01 May 2009 Spectroscopy Now
Recycling Carbon Dioxide
A research team in Singapore has developed an alternative to simply burying carbon dioxide captured from sources such as coal-fired power stations. Their experiments used NMR spectroscopy to track the catalytic conversion of carbon dioxide into methanol under very mild reaction conditions.
Power stations provide raw material for the chemical industry
Carbon capture and sequestration are high on the green agenda as one approach to climate change amelioration. However, some chemists believe that simply trapping and burying carbon dioxide exhausted by power stations is a waste of a potentially valuable resource. And, given that various countries are investigating carbon-capture technologies for next generation electricity-generating plants it would seem timely to find ways to fulfil the potential of this otherwise wasted resource.
Nature, of course, solved the problem of carbon capture millions of years ago in the process of photosynthesis. Chemists have always envied green plants because they are perfectly tuned to sequester carbon dioxide directly from the air and using the energy of sunlight convert the gas into carbohydrates, releasing oxygen as a by-product. In an urgent sense, carbon dioxide is today very much a renewable resource, unlike the fossil fuels and natural gas from the burning of which a proportion of atmospheric carbon dioxide is derived.
Despite its reputation, there couldn't be a more environment friendly raw material for the chemical industry. Unfortunately, although plants succeed very well in ripping apart carbon-oxygen bonds and rearranging the atoms into sugar molecules, chemists have found that the bonds do not break easily, at least without the expenditure of huge amounts of energy; which would defeat the object of recycling the gas in the first place.
Now, Yugen Zhang and Jackie Ying at the Institute of Bioengineering and Nanotechnology in Singapore , and their colleagues have developed a novel reaction scheme through which carbon dioxide can be efficiently converted into the simple oxygenated organic compound methanol under very mild reaction conditions. Their NMR tracking of the process reveals details of how their N-heterocyclic carbene catalyst and the silane reducing agent operate.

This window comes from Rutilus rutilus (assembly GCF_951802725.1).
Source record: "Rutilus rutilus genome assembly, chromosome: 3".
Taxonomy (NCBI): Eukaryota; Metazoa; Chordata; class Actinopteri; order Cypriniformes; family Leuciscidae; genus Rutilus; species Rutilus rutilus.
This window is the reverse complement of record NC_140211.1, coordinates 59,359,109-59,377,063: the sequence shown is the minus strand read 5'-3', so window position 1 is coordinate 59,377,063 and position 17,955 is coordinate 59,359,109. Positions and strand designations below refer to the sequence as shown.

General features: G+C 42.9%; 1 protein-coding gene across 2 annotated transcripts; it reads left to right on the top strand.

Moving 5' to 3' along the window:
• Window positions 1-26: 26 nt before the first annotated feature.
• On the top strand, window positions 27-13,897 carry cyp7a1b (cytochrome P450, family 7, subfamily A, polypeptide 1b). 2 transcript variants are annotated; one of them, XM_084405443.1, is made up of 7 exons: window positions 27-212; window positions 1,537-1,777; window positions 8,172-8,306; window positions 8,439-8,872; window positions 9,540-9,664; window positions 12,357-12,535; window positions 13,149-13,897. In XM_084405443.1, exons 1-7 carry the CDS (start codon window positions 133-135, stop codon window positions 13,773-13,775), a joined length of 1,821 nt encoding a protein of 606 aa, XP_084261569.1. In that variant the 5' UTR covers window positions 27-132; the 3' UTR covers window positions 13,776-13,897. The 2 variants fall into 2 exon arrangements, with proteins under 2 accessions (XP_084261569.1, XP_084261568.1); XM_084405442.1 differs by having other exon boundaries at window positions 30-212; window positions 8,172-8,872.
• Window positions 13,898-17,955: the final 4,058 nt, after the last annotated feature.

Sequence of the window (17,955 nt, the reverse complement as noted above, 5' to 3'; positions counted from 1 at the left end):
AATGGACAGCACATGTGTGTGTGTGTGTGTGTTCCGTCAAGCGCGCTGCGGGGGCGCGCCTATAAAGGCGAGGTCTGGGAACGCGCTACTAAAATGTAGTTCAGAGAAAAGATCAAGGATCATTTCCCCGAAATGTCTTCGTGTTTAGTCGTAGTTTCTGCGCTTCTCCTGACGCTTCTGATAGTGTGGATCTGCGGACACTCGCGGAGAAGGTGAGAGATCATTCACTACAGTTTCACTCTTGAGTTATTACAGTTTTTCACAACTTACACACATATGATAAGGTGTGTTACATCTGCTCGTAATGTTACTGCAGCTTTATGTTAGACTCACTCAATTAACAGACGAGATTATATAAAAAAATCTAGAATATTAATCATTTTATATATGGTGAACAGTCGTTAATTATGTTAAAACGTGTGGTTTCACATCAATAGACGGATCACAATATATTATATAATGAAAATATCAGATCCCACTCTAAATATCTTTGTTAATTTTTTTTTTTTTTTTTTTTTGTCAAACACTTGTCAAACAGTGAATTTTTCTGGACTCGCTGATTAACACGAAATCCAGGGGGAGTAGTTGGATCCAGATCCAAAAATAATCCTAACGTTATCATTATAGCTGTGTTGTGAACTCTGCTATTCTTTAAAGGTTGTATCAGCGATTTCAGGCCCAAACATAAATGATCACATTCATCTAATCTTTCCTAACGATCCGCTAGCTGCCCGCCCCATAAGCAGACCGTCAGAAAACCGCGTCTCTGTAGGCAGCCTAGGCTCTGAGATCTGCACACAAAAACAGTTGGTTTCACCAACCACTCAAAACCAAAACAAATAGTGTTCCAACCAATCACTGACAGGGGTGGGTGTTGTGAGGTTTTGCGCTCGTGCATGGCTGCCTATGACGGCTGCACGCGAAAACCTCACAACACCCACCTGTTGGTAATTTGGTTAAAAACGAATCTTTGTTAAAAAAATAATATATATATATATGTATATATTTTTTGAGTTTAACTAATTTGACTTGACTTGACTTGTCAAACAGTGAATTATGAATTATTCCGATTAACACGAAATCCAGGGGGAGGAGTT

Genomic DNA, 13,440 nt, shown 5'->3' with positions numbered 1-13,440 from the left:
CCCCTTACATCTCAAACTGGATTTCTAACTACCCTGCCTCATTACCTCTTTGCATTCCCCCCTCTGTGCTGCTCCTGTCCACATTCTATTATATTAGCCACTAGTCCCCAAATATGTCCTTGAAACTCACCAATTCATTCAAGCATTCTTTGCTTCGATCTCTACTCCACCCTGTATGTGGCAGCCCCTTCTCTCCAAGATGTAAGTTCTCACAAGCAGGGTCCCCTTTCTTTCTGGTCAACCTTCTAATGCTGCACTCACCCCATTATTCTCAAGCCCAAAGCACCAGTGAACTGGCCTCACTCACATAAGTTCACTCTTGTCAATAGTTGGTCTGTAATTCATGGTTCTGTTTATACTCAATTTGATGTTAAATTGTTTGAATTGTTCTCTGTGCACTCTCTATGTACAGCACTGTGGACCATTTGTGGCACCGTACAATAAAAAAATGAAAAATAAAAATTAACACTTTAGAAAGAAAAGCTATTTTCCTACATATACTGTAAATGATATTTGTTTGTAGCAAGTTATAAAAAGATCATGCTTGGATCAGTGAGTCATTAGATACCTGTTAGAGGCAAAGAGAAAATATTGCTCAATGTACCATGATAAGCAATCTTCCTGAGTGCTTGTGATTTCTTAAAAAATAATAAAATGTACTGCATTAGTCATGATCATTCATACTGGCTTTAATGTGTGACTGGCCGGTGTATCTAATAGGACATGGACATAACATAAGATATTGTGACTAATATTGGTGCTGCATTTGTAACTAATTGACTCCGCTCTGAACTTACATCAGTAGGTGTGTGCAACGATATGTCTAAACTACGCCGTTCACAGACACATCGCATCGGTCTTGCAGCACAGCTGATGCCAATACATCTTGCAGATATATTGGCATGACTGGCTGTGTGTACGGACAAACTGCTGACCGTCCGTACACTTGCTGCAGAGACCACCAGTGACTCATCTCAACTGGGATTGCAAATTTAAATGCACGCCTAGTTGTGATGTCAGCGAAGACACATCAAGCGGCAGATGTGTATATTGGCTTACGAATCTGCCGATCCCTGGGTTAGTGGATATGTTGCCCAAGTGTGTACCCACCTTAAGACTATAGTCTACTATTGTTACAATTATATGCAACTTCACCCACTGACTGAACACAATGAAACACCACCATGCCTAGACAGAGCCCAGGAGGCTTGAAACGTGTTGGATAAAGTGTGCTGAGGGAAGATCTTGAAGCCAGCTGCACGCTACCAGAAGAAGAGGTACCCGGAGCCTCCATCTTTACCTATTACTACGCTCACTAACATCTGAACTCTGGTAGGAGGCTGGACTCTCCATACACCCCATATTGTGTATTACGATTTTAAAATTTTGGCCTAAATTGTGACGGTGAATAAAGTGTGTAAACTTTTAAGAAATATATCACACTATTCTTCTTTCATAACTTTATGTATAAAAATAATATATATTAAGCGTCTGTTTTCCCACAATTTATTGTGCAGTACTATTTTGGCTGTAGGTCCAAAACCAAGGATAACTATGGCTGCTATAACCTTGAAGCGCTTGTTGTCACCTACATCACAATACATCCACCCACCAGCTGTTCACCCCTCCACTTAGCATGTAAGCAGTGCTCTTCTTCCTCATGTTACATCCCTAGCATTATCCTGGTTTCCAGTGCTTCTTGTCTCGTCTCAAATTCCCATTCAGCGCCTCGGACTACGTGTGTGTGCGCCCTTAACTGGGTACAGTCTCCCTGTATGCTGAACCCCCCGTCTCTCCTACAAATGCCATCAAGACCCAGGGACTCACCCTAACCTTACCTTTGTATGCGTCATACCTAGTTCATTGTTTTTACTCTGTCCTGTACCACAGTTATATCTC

The team's N-heterocyclic carbene is essentially a five-membered ring comprising two nitrogen and three carbon atoms. The fact that one of the carbon atoms has just two bonds instead of the usual four means this molecule has two spare electrons in a lone pair arrangement that make this chemical species highly reactive. So reactive in fact that it can attack even the stable C=O double bonds in carbon dioxide.
The researchers produce their carbene catalyst in situ from a precursor compound an imidazolium carboxylate, for instance. The carbene "activates" the carbon dioxide, but then splits off again to end the reaction cycle in its original state. The formal reaction partner is a hydrosilane, specifically diphenylsilane, an organosilicon compound that acts as the reducing agent in the reaction.
A final reaction step, involving addition of an alkali, sodium hydroxide solution, then collects the intermediary activated carbon dioxide species as methanol. "Methanol was typically produced in over 90% yield (based on silane), as characterized by gas chromatography against an external standard," the researchers say. Methanol, they add, is an important starting material for many chemical syntheses and serves as an alternative fuel and as a raw material for the production of energy in methanol fuel cells.
The big advantage of this organic approach to carbon dioxide conversion is that unlike previous attempts it neatly side-steps the need for expensive and toxic precious or other metal-containing catalysts. It also simply uses dry air as the source of the carbon dioxide, which is made possible by the carbene catalyst being insensitive to oxygen. Conventional transition-metal catalysts for carbon dioxide reduction with silanes are usually highly oxygen-sensitive, which makes them of only limited practical application. Moreover, the carbene is much more efficient than earlier metal-containing catalysts and requires only very mild reaction conditions.
One of the drawbacks of the approach is that hydrosilanes are expensive, but the team is currently working on finding less expensive sources of the requisite hydrogen atoms needed to convert oxidised carbon dioxide to reduced methanol. "This approach offers a very promising protocol for chemical carbon dioxide activation and fixation," the team says.
Subscribe to the IoN newsletter.
|If you have a press release or a nanotechnology news story, then please contact us.|